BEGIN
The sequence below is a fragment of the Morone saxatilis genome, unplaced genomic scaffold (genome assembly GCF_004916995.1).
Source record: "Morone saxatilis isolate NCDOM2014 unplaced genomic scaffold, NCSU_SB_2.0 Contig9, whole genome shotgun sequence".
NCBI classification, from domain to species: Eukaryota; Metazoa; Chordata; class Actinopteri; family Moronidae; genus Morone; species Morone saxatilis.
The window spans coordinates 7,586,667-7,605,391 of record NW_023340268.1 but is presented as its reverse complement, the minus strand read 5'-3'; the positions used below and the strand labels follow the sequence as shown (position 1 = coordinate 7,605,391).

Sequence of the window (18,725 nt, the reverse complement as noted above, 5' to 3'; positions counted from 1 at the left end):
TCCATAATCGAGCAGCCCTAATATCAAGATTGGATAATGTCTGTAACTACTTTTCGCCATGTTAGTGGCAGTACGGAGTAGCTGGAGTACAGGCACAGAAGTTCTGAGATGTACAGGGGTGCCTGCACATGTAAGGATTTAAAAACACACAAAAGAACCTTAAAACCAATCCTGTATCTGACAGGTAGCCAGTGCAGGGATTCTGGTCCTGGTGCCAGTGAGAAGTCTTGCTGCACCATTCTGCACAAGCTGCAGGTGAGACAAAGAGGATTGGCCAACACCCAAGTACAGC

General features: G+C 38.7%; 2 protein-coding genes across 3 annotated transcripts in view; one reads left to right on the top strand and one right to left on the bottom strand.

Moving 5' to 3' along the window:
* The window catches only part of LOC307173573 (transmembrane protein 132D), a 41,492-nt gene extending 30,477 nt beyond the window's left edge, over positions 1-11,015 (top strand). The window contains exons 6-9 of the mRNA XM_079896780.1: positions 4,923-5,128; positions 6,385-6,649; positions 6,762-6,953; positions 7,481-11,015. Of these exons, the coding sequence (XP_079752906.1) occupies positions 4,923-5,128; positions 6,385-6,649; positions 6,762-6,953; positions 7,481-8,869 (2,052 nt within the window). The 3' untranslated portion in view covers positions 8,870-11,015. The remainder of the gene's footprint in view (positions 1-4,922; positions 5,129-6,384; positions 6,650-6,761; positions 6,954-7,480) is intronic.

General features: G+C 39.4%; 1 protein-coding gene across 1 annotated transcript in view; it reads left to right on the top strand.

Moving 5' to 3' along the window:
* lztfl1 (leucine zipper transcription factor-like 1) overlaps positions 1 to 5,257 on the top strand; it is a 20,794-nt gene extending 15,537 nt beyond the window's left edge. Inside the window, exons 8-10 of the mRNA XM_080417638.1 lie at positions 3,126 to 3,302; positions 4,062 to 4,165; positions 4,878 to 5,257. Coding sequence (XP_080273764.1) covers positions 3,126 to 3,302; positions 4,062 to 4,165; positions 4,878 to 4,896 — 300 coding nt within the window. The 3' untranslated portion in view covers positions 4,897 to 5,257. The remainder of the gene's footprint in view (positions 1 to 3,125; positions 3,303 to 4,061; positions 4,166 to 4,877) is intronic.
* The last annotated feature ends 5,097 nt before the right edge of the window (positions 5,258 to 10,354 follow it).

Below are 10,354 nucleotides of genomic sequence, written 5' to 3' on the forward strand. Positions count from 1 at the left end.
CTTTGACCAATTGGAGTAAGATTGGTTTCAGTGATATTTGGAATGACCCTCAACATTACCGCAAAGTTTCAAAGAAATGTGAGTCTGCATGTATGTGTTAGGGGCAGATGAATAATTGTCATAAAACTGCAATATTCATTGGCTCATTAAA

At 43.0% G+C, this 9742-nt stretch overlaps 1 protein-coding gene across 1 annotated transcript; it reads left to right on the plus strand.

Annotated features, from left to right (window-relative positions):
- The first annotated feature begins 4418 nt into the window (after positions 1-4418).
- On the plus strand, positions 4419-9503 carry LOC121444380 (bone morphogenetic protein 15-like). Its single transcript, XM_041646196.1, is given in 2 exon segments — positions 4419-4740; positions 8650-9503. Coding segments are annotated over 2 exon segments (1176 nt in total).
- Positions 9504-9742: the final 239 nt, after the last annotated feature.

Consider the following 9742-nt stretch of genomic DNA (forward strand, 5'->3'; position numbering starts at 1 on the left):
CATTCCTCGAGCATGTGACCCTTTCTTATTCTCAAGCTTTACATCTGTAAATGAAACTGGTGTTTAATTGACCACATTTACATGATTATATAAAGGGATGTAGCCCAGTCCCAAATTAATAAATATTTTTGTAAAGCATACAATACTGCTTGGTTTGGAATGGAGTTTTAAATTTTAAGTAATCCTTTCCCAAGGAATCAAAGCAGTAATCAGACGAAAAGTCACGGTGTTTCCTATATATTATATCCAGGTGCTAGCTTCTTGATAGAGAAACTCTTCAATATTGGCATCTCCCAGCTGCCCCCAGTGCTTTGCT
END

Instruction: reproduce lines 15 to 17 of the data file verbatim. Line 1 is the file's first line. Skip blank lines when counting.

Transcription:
CTTTGACCAATTGGAGTAAGATTGGTTTCAGTGATATTTGGAATGACCCTCAACATTACCGCAAAGTTTCAAAGAAATGTGAGTCTGCATGTATGTGTTAGGGGCAGATGAATAATTGTCATAAAACTGCAATATTCATTGGCTCATTAAA

At 43.0% G+C, this 9742-nt stretch overlaps 1 protein-coding gene across 1 annotated transcript; it reads left to right on the plus strand.

Annotated features, from left to right (window-relative positions):